Teesta:PM says he has asked officials to find 'viable' formula

Teesta:PM says he has asked officials to find 'viable' formula

Teesta:PM says he has asked officials to find 'viable' formula

Wrapping up his two-day stay here, Singh also sought to assuage Bangladesh's concerns on bilateral trade imbalance and announced quota-free access to Indian market for 46 Bangladeshi textile products for which he had unveiled duty-free entry facility just yesterday.

He responded to another persistent concern in Bangladesh over the proposed Tipaimukh irrigation project in Arunachal Pradesh, assuring Dhaka that India would not take steps that will adversely affect its eastern neighbour.

Singh said he was hopeful that during his visit to Dhaka "we would be able to come to an agreement on the sharing of the waters of the Teesta river. Both sides worked very hard to arrive at a solution that would be acceptable to all."

"Unfortunately, these efforts did not meet with success within the time available," the Prime Minister said addressing a gathering of intellectuals at Dhaka University. He, however, said he has asked the concerned officials to intensify their efforts "towards finding a viable formula which does not cause undue distress to all those in India or Bangladesh who are dependent on the flows of the river."

Pointing out that "water is a sensitive subject in both our countries," Singh said "but we have shown that, in a spirit of friendship and mutual accommodation, we can agree on cooperative arrangements based on the principles of equity, fair play and no harm to either party" and cited India's 1996 Ganges water-sharing accord with Bangladesh as "one example which has stood the test of time."

Choosing to cement bilateral ties through the trade route, the Prime Minister said 46 Bangladeshi textile products would be allowed in Indian market without any restriction on the quantity.

"Yesterday, the government of India issued a notification removing all 46 textile tariff lines of greatest sensitivity to Bangladesh from the negative list for Least Developed Countries under South Asian Free Trade Arrangement (SAFTA)... There will be no quota restrictions on these items," Singh said.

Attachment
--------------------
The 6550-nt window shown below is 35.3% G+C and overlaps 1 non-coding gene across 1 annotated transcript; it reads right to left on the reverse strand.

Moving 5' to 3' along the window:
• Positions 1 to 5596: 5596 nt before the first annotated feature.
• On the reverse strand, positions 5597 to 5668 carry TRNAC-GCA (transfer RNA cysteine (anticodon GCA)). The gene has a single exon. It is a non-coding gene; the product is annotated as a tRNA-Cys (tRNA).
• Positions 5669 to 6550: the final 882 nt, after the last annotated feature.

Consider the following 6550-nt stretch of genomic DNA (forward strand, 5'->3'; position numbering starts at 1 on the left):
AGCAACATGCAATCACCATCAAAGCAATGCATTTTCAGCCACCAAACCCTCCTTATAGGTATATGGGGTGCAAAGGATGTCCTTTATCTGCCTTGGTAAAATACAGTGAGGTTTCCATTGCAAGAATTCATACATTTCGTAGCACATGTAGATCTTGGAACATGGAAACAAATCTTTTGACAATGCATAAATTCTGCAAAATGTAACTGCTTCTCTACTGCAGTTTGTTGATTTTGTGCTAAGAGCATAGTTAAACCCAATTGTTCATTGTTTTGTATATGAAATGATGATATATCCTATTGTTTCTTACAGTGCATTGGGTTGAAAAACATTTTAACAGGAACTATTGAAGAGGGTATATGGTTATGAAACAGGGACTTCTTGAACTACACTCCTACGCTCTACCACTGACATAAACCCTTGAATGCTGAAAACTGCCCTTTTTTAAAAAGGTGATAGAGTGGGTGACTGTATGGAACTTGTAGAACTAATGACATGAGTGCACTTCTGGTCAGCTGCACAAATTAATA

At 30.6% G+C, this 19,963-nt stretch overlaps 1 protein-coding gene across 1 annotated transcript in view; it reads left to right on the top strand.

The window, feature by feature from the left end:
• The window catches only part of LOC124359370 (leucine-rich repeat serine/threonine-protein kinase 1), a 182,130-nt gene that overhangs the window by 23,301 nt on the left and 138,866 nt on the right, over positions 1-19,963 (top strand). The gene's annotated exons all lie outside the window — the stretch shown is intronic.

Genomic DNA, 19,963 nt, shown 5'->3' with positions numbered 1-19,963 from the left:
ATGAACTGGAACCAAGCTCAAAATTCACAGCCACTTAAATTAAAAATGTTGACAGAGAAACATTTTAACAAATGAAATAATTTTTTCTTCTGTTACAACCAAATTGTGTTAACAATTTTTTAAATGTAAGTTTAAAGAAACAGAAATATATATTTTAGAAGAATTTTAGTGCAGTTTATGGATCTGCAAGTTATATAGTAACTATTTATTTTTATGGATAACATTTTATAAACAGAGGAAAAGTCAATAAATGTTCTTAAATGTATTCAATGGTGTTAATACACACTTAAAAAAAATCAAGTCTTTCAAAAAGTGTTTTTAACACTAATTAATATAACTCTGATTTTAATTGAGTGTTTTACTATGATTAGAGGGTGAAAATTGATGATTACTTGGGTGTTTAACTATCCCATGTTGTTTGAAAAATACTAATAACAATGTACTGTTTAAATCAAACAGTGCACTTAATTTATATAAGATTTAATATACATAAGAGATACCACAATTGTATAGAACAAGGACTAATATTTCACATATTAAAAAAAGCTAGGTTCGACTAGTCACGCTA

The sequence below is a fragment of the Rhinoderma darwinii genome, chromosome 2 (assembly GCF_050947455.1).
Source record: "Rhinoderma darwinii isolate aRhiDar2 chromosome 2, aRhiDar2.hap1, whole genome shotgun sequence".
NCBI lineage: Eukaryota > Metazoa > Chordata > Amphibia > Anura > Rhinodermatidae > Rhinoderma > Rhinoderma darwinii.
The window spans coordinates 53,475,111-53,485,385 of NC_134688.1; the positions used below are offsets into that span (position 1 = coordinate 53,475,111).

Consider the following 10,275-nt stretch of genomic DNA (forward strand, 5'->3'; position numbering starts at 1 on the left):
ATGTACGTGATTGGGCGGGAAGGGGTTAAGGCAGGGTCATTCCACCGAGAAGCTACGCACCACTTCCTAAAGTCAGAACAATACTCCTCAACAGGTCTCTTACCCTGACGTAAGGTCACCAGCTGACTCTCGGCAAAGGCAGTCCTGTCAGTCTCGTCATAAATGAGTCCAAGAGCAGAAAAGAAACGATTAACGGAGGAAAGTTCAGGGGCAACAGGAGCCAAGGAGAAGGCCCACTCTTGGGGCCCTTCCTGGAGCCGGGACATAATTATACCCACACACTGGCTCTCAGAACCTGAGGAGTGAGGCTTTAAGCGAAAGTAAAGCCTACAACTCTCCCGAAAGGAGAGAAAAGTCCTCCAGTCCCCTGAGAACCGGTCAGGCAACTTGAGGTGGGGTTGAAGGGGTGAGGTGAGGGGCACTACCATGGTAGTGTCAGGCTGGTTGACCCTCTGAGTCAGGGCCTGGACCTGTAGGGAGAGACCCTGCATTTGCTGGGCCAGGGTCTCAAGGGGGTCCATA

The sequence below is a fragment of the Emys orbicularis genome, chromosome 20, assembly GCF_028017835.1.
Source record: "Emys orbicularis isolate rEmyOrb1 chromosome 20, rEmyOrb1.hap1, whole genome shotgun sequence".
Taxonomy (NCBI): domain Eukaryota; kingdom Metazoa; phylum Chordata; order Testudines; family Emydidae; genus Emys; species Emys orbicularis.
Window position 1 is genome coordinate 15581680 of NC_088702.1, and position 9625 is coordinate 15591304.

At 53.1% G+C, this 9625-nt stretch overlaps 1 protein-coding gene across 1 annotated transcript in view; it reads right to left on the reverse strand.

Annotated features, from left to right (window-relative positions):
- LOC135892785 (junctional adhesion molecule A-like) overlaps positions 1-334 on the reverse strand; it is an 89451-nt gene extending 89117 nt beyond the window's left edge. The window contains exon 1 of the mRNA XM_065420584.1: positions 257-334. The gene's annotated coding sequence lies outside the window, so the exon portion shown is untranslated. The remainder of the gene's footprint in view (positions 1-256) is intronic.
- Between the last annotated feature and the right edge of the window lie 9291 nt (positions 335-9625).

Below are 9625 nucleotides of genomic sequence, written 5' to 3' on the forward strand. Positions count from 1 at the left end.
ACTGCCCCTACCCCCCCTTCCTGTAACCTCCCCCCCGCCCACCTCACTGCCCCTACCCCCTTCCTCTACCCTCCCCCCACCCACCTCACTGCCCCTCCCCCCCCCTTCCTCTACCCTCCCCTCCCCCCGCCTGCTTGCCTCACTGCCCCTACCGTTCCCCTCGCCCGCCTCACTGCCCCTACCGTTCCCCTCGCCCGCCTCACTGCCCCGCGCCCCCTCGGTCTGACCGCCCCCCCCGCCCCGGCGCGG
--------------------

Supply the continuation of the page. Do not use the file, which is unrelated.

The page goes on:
He said what was of greater long-term importance is increased Indian investment in Bangladesh, which will not only lead to greater economic activity but also increase Bangladeshi exports to India and other countries.

"We should work on both fronts not only to reduce the trade deficit but increase and even multiply total trade," he said. Singh said concern has been expressed from time to time on the Tipaimukh dam project in India but "I wish to make it clear that India will not take and I repeat India will not take steps that will adversely affect Bangladesh."

The Prime Minister said India and Bangladesh fought shoulder to shoulder during the struggle for liberation and now the two countries must join hands to meet the challenges of equitable social and economic development and fight poverty, hunger and disease.

"We must live in peace and harmony as good neighbours, just like our forefathers did. We must stand by each other in good times and in times of crisis as we have done in the past," he added.

Singh described Bangladesh as an important voice of the developing world which has much to say and contribute in the comity of nations and the affairs of the world and expressed India's support to Bangladesh's efforts "to play its due and commensurate role in regional and global affairs."

He said the destinies of South Asian countries are interlinked and "we must believe in the vision of a shared future of common prosperity and fulfillment."
The Prime Minister, however, acknowledged "difficulties and obstacles" in the way of greater regional cooperation but said "the people of our region have the imagination and maturity to find out own solutions to our own problems."